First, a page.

Similarly, Chairman Jerry Nadler’s just not right as lead prosecutor. He’s too curmudgeonly and tainted by his outsized Clinton impeachment defense role. Let the standout Dems rise up and be the public faces of the Judiciary Committee, led by the supremely composed, outstanding NYC litigator, Rep. Hakeem Jeffries.  

Denver attorney Joe Neguse is an elequent and telegenic talent.  This first-term Colorado congressman made excellent use of his five minutes, emphasizing the presidential pattern of witness intimidation, obstruction and harassment.

Neguse excoriated Trump’s tweet smear of Ambassador Marie Yovanovitch, the “human scum” label Trump put on Ambassador William Taylor, and the not-so-veiled presidential death threat against the Whistleblower. 

Philadelphia lawyer Rep. Mary Gay Scanlon was also terrific as she highlighted pattern crime evidence linking Ukrainian obstruction to prior Russian shenanigans. These three fresh-faced legislators could lead the Judiciary Committee to victory.

The Ukrainian Shakedown is enough for me to impeach and remove, but not for more important people like Sen. Cory Gardner. Dems need to give the Senate more. Throw in the kitchen sink. Put on evidence of the repeated criminality and obstruction by the president since he took office.  

Don’t hold back. When you go after the king, best not miss. Do not throw away your shot to utilize the impeachment/removal mechanism Alexander Hamilton and his brethren provided. Our founders contemplated just such a self-centered president willing to sell out to a foreign country and cheat to win elections.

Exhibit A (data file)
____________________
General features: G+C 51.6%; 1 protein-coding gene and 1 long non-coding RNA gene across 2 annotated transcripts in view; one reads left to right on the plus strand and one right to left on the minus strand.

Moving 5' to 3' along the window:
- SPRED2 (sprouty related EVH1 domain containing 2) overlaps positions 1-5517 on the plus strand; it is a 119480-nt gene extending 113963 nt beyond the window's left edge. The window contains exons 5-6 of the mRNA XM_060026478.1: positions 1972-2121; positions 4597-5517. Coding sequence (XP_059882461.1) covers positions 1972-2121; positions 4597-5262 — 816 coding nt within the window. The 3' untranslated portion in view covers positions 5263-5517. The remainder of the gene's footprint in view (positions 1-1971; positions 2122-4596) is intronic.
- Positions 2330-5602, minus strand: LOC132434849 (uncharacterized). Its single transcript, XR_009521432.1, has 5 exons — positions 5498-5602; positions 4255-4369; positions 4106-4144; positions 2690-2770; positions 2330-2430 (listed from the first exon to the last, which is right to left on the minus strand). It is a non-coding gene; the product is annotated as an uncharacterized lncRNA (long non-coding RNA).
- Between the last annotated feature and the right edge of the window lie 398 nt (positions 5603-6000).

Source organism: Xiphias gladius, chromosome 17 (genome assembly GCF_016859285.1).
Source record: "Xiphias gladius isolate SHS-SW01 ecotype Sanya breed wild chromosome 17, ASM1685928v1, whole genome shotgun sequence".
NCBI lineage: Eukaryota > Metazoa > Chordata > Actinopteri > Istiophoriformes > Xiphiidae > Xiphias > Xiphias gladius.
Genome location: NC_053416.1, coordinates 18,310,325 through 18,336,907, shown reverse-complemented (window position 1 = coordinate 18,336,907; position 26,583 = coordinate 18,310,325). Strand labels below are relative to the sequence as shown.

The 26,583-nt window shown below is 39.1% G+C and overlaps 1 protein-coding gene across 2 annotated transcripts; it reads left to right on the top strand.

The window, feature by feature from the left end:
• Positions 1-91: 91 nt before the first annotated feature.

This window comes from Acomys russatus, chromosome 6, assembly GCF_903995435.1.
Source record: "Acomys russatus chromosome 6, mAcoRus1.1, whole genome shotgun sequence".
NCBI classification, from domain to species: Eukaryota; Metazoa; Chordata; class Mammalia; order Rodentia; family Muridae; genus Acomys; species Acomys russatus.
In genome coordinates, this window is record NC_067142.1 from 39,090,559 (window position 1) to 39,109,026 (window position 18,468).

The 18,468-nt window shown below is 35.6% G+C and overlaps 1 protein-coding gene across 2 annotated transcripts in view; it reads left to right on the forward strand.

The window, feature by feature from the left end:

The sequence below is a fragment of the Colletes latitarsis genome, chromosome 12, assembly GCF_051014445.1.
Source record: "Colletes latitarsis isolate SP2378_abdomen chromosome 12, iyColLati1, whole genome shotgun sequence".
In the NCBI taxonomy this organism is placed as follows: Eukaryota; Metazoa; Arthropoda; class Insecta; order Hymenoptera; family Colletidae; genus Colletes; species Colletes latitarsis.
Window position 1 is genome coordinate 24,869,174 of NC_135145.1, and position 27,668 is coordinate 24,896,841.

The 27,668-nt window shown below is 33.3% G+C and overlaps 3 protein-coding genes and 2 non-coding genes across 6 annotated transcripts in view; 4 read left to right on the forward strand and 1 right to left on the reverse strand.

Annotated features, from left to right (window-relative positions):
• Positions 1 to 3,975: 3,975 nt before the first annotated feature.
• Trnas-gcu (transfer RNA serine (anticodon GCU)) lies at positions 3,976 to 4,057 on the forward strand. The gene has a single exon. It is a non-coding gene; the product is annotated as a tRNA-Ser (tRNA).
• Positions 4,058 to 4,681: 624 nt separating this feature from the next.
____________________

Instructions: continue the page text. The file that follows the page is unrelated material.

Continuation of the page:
Keep building the case as Turley suggests. Look at all legitimate charges, including the Stormy Daniels hush money payback checks written in the White House by Individual One (Trump). Something similar destroyed the presidential chances for our nation’s ten dollar founding father. (Alexander Hamilton had a torrid affair. And he wrote it down right there. )

Charge Trump for his attempt to have the G-7 at Trump Doral. Criminal Law 101. An attempt to commit a crime is a crime. All you need prove is a substantial step toward breaking the law. Or here, the Constitution. Don’t be thrown off by Trump calling it a phony Emoluments Clause. It’s right there in the Constitution.   

Speaker Pelosi has repeatedly made the bold claim that “all roads lead to Putin.” Prove that, and it should resonate with the American people, and Republicans like Cory Gardner.

Don’t throw away your one shot, Dems. You’ve issued a nice report, but why do you write like you’re running out of time? Being correct is not enough. More evidence is out there. Keep working. Wait for it.  

It must be nice to have Hamilton on your side, but that’s also insufficient. Five to 10% more of the American people need to be satisfied. Then, let’s get a new president who respects our Constitution and the rule of law. 

When that happens, we can all raise a glass to freedom, something they can never take away. 

Craig Silverman is a former Denver Chief Deputy DA who also has worked in the media for decades. Craig is columnist at large for The Colorado Sun. He practices law at the Denver law firm of Springer & Steinberg, P.C.